In 1961, Princess Ileana entered the Orthodox Monastery of the Protection of the Mother of God, in Bussy-en-Othe, France. Her second marriage ended in divorce in 1965. On her tonsuring as a monastic, in 1967, Sister Ileana was given the name Mother Alexandra. She moved back to the United States and founded the Orthodox Monastery of the Transfiguration in Ellwood City, Pennsylvania, the first English language Orthodox monastery in North America. She was the third female descendant of Queen Victoria to become a Mother Superior in a convent of her own foundation. She served as abbess until her retirement in 1981, remaining at the monastery until her death.

She visited Romania again in 1990, at the age of 81 in the company of her daughter, Sandi.

In January 1991, she suffered a broken hip in a fall on the evening before her eighty-second birthday, and while in hospital, suffered two major heart attacks. She died four days after the foundations had been laid for the expansion of the monastery.

Family history[edit]

Doubts about paternity[edit]

There is some doubt about Ileana's true paternity. It has been suggested[who?] that Ileana's biological father was actually Prince Barbu Ştirbey, but this, according to Hannah Pakula's biography of her mother, Queen Marie (The Last Romantic) appears to be simply rumor.


Ileana and Anton had six children; they were raised in the Roman Catholic faith of her husband and of the country:

  • Stefan of Austria (5 August 1932 – 12 November 1998)
  • Archduchess Maria Ileana of Austria (Minola) (18 December 1933 – 11 January 1959); married Count Franz Josef Kottulinsky (3 January 1917 – 11 January 1959). Their child:
    • Maria Ileana Kottulinsky (Mino) (born 25 August 1958)
  • Archduchess Alexandra of Austria (Sandi) (born 21 May 1935); married Duke Eugen Eberhard of Württemberg, son of Princess Nadezhda of Bulgaria
  • Archduke Dominic of Austria (Niki) (born 4 July 1937)
  • Maria Magdalena of Austria (Magi) (born 2 October 1939); married Baron Hans Ulrich von Holzhausen (born 1 September 1929), and had three children:
    • Johannes Friedrich Anton von Holzhausen (born 29 July 1960 in Salzburg, Austria), married Brunilda Castejón-Schneider (born 14 July 1962 in Madrid, Spain) on 23 September 2001 in Wartberg, Germany, and had one son:
      • Laurenz von Holzhaussen (born 21 June 2001 in Vienna, Austria)
    • Georg Ferdinand von Holzhausen (born 16 February 1962 in Salzburg, Austria), married Countess Elena von und zu Hoensbroech (born 1 May 1965) on 30 April 1993 in Vienna, Austria, and had three children:
      • Alexander von Holzhausen (born 28 November 1994 in Vienna, Austria)
      • Tassilo von Holzhausen (born 4 May 1997 in Vienna, Austria)
      • Clemens von Holzhausen (born 26 April 2003 in Vienna, Austria)
    • Alexandra Maria von Holzhausen (born 22 January 1963 in Salzburg, Austria), married Christian Ferch (born 4 August 1959 in Salzburg, Austria) on 2 July 1985 in Salzburg, Austria, and had three children:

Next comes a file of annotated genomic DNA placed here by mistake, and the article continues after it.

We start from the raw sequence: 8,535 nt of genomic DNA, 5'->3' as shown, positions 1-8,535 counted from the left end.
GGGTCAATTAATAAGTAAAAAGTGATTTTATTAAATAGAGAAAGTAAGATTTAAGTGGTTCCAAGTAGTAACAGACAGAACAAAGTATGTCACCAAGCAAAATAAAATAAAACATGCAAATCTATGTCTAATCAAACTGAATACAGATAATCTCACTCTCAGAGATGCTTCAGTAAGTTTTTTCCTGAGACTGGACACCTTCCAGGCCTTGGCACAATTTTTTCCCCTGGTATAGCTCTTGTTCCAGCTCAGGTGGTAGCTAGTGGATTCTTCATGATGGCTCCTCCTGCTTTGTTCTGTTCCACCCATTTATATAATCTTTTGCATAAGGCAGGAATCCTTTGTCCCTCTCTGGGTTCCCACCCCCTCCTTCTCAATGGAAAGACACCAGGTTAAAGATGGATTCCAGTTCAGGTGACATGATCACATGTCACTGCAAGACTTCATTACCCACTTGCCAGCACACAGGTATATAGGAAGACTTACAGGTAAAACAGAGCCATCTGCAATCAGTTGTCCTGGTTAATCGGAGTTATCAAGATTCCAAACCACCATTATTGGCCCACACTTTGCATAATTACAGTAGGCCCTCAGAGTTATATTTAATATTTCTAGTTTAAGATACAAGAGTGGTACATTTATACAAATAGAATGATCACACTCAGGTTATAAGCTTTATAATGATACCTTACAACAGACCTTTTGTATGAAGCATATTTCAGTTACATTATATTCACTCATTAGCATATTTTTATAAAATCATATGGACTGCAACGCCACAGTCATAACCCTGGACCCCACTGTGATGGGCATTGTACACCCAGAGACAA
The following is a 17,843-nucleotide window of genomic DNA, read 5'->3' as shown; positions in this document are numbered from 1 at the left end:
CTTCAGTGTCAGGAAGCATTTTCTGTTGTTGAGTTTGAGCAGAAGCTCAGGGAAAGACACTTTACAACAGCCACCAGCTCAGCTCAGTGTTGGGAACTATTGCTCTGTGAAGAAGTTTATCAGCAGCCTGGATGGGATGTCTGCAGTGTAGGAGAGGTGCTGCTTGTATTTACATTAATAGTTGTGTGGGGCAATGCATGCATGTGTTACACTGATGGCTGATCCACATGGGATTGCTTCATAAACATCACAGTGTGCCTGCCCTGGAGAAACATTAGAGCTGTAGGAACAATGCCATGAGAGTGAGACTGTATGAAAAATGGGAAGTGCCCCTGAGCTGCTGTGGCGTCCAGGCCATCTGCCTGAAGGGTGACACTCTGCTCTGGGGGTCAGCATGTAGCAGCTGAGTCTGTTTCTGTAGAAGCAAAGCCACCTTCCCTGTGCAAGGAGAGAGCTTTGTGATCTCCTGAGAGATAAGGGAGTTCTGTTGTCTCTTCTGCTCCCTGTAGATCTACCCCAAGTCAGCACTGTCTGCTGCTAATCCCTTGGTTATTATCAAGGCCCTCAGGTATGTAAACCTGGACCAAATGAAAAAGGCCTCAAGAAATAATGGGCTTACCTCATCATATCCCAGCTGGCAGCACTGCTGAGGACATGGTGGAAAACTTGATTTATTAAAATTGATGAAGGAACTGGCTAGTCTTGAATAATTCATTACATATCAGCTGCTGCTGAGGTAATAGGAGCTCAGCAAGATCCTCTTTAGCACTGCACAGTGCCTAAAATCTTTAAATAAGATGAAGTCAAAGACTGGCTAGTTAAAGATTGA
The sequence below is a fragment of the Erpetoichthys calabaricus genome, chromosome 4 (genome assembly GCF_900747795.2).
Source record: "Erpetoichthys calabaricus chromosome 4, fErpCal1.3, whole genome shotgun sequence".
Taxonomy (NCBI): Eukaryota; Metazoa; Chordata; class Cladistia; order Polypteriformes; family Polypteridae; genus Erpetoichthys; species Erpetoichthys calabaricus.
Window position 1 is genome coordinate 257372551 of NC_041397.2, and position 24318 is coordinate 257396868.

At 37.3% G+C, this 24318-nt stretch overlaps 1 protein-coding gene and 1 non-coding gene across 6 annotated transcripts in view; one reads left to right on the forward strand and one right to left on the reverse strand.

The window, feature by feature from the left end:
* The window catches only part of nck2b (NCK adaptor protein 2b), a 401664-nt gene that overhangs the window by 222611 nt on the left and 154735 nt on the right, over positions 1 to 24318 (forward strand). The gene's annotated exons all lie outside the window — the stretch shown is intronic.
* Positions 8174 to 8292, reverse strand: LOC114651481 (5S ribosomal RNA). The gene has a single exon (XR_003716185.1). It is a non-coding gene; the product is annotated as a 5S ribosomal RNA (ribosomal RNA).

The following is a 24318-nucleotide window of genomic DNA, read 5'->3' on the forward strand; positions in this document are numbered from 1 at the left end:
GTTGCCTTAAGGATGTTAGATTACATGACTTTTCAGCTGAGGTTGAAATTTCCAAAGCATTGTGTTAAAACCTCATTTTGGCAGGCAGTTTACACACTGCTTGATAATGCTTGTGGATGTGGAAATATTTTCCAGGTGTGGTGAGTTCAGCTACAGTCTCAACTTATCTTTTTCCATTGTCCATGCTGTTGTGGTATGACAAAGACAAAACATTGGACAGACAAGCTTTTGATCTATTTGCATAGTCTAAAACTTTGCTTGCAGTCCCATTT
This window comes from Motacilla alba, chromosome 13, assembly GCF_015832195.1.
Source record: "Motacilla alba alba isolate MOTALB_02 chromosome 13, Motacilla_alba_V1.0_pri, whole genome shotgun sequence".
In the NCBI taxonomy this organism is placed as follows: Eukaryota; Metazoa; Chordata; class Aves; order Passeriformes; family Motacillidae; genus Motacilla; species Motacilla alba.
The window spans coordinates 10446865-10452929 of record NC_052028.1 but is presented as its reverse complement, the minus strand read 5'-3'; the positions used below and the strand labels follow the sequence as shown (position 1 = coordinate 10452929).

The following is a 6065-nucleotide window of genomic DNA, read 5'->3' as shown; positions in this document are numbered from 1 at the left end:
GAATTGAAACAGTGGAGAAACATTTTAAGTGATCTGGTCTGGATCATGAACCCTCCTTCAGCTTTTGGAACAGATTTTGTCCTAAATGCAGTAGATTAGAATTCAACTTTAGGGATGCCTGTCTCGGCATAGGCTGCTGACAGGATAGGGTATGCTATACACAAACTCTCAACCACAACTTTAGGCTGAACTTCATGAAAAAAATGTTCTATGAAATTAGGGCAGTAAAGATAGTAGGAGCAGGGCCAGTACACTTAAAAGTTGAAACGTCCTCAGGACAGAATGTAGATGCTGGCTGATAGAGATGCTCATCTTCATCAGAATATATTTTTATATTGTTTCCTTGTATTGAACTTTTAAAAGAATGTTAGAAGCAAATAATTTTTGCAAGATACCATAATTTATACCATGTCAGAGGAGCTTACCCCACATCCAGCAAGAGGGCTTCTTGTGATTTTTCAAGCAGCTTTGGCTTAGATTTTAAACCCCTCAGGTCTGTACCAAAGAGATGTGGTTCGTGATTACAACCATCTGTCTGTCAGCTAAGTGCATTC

• Ferdinand Georg Botho Ferch (born 17 October 1986 in Salzburg, Austria)
      • Leopold Anton David Ferch (born 18 August 1988)
      • Benedikt Peter Ferch (born 22 March 1993)
  • Elisabeth of Austria (Herzi) (born 15 January 1942), married Dr. Friedrich Josef Sandhofer (born 1 August 1934 in Salzburg, Austria) on 3 August 1964 in Mondsee, Austria, and had four children:
    • Anton Dominic Sandhofer (born 26 October 1966 in Salzburg, Austria), married Katarzyna Marta Wojkowska (born 23 November 1962 in Warsaw, Poland) on 29 May 1983, and had one son:
    • Margareta Elisabeth Sandhofer (born 10 September 1968 in Innsbruck, Austria), married Ernst Helmut Klaus Lux (born 13 September 1954 in Graz, Austria) on 20 June 1992, and had two sons:
      • Maurito Maria Ernst Lux (born 29 April 1999 in Vienna, Austria)
      • Dorian Augustinius Maria Lux (born 12 May 2001 in Vienna, Austria)
    • Andrea Alexandra Sandhofer (born 13 December 1969 in Innsbruck, Austria), married Jörg Michael Zarbl (born 25 September 1970 in Vienna, Austria) on 30 August 1996 and had two sons:
      • Ferdinand Hans Friedrich Konstantin Maria Zarbl (born 8 December 1996 in Salzburg, Austria)
      • Benedikt Bonifatius Maria Manfred Rainer Zarbl (born 19 February 1999)
    • Elisabeth Victoria Madgalena Sandhofer (born 16 November 1971 in Innsbruck, Austria), unmarried and without issue.

Major family events[edit]

  • In 1954, her marriage to Anton ended in divorce. Later that year, she married Dr. Stefan Nikolas Issarescu in Newton, Massachusetts.
  • Eldest son Stefan suffered a debilitating illness in 1959 which required extensive nursing, which his wife and his mother provided.
  • Eldest daughter Marie Ileana and her husband were killed in a plane crash in Brazil, along with their unborn second child. They left an infant daughter.
  • Son Dominic was awarded retroactive rights to Bran Castle in May 2006 by the Romanian authorities as inheritance from his mother Ileana.



  1. ^ Pribich, Kurt (2004). Logbuch der Pfadfinderverbände in Österreich (in German). Vienna: Pfadfinder-Gilde-Österreichs. p. 279. 
  2. ^ Pribich, Kurt (2004). Logbuch der Pfadfinderverbände in Österreich (in German). Vienna: Pfadfinder-Gilde-Österreichs. p. 106. 
  3. ^ a b Pakula, Hannah (1985). The last romantic : a biography of Queen Marie of Roumania. London: Weidenfeld & Nicolson. ISBN 0-297-78598-2. 
  4. ^ Complete text of I Live Again from the Internet Archive

External links[edit]